Furthest Right


As citizens from after the demythologization of nature, we recognize that evolution gradually makes smarter, stronger, and healthier creatures through natural selection.

If we are honest, we acknowledge the same in our society. Generally speaking, the more intelligent, attractive, capable, stronger and healthier rise and those who are obstructed by lower ability or ineptitude fall.

Some belief systems are immensely popular because they oppose this notion. If all you want are warm bodies on your side, you should preach the word that ability doesn’t matter; all that matters is that you are human and thus you are equal.

One side of any healthy restoration of a society will be a renewal of choosing people based on ability, without the egalitarian subsidies of government regulation and social pressure.

Ability-based choice goes both ways. It means the attractive blonde must demonstrate her competence before we promote her for being beautiful. It also means that we do not give an extra lift to those who are disadvantaged or marginalized. They face the same test as everyone else.

However, people tend to see ability-based choice in a false dichotomy. In this human fairy tale, the smart tend to be cruel and the dumb tend to be kind-hearted. The problem with picking by ability, they claim, is that you get cruel tyrants.

These are people who have not spent much time in nature. The cruelty of an organism varies in inverse proportion to its power. That is to say, the truly cruel animals are the ones with almost no power. They are consequently bitter and intensely competitive.

At the top of the power cycle are those who are powerful and know it. Wanton cruelty to them seems pointless and impotent, as well as boring. They are interested in the exercise of power toward a goal because they see anything else as beneath them. They are proud, but their pride disciplines their self-control.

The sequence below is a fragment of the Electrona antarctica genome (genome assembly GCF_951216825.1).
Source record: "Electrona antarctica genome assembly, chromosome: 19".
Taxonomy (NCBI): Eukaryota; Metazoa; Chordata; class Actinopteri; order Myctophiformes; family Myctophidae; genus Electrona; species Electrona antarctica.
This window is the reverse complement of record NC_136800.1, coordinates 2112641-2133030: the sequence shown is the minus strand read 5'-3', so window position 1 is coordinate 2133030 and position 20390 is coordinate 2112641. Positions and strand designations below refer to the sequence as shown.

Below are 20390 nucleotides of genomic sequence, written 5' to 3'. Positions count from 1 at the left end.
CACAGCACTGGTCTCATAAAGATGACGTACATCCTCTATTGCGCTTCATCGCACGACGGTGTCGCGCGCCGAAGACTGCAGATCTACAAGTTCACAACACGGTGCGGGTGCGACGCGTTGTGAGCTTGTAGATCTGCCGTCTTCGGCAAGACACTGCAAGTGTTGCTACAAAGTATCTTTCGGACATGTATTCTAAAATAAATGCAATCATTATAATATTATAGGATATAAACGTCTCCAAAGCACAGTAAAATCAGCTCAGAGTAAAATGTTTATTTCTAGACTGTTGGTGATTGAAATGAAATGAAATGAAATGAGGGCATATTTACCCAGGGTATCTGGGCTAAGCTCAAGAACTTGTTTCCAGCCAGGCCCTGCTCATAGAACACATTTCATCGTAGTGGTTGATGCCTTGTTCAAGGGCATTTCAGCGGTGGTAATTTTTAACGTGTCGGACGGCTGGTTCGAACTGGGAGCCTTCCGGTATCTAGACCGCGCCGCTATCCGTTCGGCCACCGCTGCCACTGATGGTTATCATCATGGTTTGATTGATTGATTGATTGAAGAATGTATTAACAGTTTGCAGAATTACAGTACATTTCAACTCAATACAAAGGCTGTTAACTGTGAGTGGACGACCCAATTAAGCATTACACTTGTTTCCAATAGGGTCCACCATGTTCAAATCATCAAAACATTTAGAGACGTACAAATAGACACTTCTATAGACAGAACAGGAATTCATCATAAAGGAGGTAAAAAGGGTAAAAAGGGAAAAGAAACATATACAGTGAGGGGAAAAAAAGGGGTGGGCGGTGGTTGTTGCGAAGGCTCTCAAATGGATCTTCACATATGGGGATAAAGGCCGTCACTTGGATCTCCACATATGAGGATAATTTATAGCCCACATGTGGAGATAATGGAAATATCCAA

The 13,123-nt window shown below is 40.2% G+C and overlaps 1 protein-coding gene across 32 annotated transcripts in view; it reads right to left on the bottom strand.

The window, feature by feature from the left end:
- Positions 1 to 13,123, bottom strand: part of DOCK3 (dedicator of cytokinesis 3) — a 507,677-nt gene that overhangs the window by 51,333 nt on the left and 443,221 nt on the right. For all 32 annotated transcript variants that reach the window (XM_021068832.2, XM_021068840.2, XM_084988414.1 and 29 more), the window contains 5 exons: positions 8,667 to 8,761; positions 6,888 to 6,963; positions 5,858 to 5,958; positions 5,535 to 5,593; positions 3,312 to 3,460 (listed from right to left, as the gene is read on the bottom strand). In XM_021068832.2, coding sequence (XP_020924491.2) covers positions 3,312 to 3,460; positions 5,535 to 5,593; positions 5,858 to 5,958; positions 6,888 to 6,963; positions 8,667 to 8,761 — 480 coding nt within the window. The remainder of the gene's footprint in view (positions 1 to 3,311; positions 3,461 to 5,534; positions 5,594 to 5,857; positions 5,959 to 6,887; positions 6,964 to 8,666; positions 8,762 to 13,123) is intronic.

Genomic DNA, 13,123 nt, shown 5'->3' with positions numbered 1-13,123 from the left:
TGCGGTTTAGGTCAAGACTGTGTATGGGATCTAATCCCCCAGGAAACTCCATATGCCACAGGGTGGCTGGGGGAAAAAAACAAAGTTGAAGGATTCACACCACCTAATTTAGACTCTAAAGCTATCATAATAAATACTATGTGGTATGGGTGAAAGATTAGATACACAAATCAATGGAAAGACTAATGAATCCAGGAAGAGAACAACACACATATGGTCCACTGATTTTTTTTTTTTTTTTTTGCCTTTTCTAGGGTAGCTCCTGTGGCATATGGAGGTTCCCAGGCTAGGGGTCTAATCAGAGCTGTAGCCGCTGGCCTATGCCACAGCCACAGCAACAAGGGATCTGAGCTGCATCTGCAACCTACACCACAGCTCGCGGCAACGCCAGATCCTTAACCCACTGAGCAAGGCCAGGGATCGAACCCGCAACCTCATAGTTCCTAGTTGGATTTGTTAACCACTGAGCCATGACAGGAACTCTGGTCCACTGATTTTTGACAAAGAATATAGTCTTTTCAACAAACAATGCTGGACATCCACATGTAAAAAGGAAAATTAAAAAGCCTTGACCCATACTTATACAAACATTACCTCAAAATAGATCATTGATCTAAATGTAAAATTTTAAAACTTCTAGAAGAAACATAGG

This makes sense when you consider that traits seem to cluster together. Smarter people tend to be healthier, better-looking and more noble. With intelligence comes a higher degree of organization and a greater degree of foresight, which eliminates the appeal of many behaviors.

People of greater power are generally not constantly trying to demonstrate their power. There is no need for them to do this. In addition, the people who will understand are few. As a result, they exercise their power selectively and to great effect.

Throughout the world, this principle is consistent. It shows us that there is a greater component to intelligence than the linear, and that is character. Linear intelligence measurements are essential and accurate, but on top of that, the degree of nobility of mind must be considered.

Recall those great Japanese rubber-monster-attacking-Tokyo movies. In them, a previously unknown threat would emerge; all known methods would fail; some skinny nerd would invent a possible way of dealing with the threat, and it would usually be less satisfying than the military solution. But in the end, the nerd prevailed.

It’s the same way with natural aristocracy among human beings. The race for greater degrees of ability in known task-areas is a mighty competition, but at some point it tends to reward those who prepare with a manic single-mindedness, not those who can think.

The thinkers are the ones who can deal with previously unseen problems, or notice when whole systems are out of whack just by looking at the details. Otherwise require linear methods because those allow them to use all of their intelligence in a focused manner.

The phrase “gentleman” and “gentlewoman” are mostly lost to history in terms of meaning, but one derivation of this term refers to those whose methods are gentle, not a matter of brute intelligence but of organic depth of thinking.

Throughout human history, victory has belonged to the biggest brute until the gentle people come along. They may be ruthless, these gentle people, but their modus operandi is to fix things, to create new things, and to work around problems rather than bashing them head on.

In 1789 our society decided it no longer wanted gentle people. It wanted equal people, which required linear assessments of ability based not on depth of thought, but on linearity of it. Results have decline so much that many now want the gentle people back.

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